Less is More

Tanya Basu, in an article entitled Why Fashion Magazines Matter for The Atlantic, argues that bringing the ever changing fashion trends to the masses in the form of glossy, ad-laden magazines like, Vogue, Elle, and Marie Claire is a good thing. She cites the history, originating in France, of illustrated fashion plates, coming out two times a year-hiver en d’ete (winter and summer)-summoning customers to purchase the very latest in haute couture. Louis XIV was responsible for elevating France’s position in the fashion world by banning any products not made in France, encouraging production of the finest fabrics, creating guilds of skilled artisans,and securing good wages for those skills. This program and the revenues it supplied enriched the coffers of the Sun King and allowed the expansive, sumptuous renovations of Versaille, but also funded a series of expensive wars throughout Europe.

Spain had been the epicenter of fashion prior to its usurpation by France. Spain was famous for its high quality fabrics, rich dyes obtained from the New World, and for its sumptuary laws limiting certain fashions to certain classes. The staid Catholic-Hapsburgh influence on Spanish fashion was continuity; in many ways like early Ford automobiles-available in any color as long as it was black and never too much change in the models year to year.

Today’s fashion world takes many pages from the French. Every season brings a new trend, a new color palette, a new heel height, a new hem length. Our consumer driven economy demands that whatever we already have hanging in our closet must be replaced lest we be scorned, or pitied, or ridiculed for not keeping up. Ms. Besu nods to the fact that fashion magazines do cover street fashion, normcore and basic styles, however each of them is a spoke in the wheel of revolving change in the fashion world.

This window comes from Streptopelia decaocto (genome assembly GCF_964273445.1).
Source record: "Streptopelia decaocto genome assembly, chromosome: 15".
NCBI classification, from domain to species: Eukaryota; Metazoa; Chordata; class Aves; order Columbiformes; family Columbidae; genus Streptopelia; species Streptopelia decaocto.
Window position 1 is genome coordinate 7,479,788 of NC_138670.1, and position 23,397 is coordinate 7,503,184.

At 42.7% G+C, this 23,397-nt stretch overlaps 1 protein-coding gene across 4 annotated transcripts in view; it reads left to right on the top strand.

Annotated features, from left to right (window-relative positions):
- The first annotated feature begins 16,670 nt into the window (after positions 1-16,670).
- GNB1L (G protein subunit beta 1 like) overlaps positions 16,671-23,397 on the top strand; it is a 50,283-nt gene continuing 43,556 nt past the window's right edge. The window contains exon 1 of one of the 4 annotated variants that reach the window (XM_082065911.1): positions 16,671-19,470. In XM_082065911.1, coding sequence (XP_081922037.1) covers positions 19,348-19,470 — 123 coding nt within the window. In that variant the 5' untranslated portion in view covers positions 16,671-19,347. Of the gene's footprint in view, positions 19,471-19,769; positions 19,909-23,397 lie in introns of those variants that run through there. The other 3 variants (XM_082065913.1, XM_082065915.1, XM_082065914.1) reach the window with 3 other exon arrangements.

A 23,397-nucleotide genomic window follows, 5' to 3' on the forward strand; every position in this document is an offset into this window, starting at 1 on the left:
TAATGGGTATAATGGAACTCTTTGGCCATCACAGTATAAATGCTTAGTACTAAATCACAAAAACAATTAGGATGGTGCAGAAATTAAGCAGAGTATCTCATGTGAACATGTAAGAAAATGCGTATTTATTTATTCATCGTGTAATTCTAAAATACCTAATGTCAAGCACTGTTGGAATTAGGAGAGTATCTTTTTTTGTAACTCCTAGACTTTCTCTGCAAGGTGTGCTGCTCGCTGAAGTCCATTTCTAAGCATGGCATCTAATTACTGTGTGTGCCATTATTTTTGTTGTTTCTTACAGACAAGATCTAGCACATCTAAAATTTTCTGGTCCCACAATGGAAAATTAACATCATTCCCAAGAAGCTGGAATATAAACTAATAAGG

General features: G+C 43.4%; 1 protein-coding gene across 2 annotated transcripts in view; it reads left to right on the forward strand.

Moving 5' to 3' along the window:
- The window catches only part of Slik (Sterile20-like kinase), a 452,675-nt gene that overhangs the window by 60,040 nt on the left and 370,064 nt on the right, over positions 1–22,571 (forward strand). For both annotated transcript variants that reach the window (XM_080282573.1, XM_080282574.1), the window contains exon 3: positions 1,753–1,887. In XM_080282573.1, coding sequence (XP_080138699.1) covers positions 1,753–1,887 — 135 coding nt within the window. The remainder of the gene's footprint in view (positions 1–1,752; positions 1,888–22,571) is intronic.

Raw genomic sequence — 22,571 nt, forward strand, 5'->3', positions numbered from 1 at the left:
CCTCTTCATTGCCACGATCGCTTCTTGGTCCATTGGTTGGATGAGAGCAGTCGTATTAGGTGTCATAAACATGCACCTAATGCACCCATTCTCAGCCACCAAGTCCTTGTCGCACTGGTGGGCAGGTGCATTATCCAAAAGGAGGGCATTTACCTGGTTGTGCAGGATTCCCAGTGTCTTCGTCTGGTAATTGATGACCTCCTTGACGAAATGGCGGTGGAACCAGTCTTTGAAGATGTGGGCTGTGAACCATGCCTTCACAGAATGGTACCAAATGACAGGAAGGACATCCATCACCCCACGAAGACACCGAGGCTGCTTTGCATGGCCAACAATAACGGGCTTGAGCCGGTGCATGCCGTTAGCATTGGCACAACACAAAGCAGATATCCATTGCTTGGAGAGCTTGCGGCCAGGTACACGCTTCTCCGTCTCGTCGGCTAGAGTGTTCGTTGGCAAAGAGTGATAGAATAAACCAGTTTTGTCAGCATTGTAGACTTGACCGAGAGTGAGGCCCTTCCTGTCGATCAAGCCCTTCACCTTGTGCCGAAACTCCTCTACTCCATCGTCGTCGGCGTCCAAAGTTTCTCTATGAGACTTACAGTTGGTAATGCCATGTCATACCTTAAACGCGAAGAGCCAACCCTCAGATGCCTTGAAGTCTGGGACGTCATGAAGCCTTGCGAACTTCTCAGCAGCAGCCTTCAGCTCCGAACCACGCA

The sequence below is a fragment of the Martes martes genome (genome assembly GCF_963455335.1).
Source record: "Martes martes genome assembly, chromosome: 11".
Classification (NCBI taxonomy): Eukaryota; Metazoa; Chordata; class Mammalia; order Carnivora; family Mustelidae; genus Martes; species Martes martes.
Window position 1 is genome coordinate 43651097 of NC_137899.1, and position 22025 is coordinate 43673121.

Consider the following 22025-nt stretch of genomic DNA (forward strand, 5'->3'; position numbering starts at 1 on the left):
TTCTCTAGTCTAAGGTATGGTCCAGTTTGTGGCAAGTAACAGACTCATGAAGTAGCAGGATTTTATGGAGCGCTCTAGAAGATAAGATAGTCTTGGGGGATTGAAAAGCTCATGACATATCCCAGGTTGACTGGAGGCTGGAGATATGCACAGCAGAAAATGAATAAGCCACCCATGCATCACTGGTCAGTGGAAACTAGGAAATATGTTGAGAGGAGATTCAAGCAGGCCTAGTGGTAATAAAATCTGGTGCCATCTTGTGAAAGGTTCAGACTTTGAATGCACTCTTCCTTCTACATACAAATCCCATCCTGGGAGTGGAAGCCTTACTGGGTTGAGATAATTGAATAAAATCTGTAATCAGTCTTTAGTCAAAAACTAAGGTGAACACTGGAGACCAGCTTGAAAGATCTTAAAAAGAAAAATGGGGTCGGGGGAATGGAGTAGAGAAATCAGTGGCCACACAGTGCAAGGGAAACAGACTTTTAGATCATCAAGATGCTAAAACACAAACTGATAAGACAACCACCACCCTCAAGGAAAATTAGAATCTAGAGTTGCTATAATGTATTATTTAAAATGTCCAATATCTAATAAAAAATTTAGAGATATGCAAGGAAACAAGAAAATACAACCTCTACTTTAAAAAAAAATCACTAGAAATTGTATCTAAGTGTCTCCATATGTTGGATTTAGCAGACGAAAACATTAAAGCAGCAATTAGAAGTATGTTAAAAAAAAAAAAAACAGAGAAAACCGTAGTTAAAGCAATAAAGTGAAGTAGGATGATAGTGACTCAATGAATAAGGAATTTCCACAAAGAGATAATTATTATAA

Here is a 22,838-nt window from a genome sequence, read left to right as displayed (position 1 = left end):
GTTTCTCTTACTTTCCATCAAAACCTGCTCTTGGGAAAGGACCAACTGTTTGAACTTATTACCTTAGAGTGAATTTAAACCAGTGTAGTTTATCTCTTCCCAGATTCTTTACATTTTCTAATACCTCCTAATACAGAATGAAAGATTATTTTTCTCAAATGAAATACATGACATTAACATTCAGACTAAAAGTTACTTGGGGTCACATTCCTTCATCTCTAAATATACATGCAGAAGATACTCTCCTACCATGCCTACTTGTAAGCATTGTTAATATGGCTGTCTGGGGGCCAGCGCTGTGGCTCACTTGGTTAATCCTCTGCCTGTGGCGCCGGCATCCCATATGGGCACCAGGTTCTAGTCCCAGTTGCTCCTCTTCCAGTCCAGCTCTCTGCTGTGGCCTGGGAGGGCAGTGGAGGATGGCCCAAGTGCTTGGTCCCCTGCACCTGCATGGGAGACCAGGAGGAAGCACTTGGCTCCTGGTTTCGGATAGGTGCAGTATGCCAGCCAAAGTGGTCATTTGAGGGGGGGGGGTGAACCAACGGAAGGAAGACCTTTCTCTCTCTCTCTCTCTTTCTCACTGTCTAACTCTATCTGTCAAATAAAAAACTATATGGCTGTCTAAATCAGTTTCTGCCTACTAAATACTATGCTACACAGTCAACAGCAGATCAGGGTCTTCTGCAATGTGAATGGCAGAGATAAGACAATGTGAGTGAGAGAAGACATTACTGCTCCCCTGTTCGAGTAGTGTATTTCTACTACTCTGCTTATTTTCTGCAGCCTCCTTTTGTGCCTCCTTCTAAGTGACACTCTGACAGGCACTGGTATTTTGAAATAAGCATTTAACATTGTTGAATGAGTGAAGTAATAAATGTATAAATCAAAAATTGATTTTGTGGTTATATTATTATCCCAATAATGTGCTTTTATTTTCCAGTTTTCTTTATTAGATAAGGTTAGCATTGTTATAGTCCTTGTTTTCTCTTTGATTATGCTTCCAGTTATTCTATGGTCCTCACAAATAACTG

While there is much to be admired in the creativity and beauty of haute couture-the design, fabrication, and craftsmanship-the other side of the coin is the rapid, insatiable quest for change that fuels the consumption maw. Fashion magazines serve to perpetuate this attitude.

There are several blogs that advocate a minimal approach to one’s wardrobe and in my quest to simplify my life I have taken notes. There is no reason to spend a large portion of your budget to dress season after season. Choose classic shapes and colors that will never go out of style. Purchase the best articles of clothing you can afford to ensure they can stand up to repeated washings and wearings over the years. Take care of your clothing, keeping shoes polished and in good repair. If you feel the need to look on trend, make small purchases like a belt, scarf, or accessory. Be happy that when you open your closet it is refreshingly spare and organized. Celebrate that you have one less thing to worry about when dressing for the day.

Another aspect of less-is-more dressing is the social impact you make when you no longer participate in the exploitation of poor people around the world who often work in oppressive conditions at extremely low paying jobs to keep up with the ever changing low-cost fashion world. Every “fast fashion” merchant who takes their profits over the health and welfare of its workers should be shamed.

We live in a throw-away culture, it has been ingrained in us to buy, buy, buy-never be satisfied. If we were to get off of the fashion treadmill we would probably have less debt, more peace of mind and more freedom.


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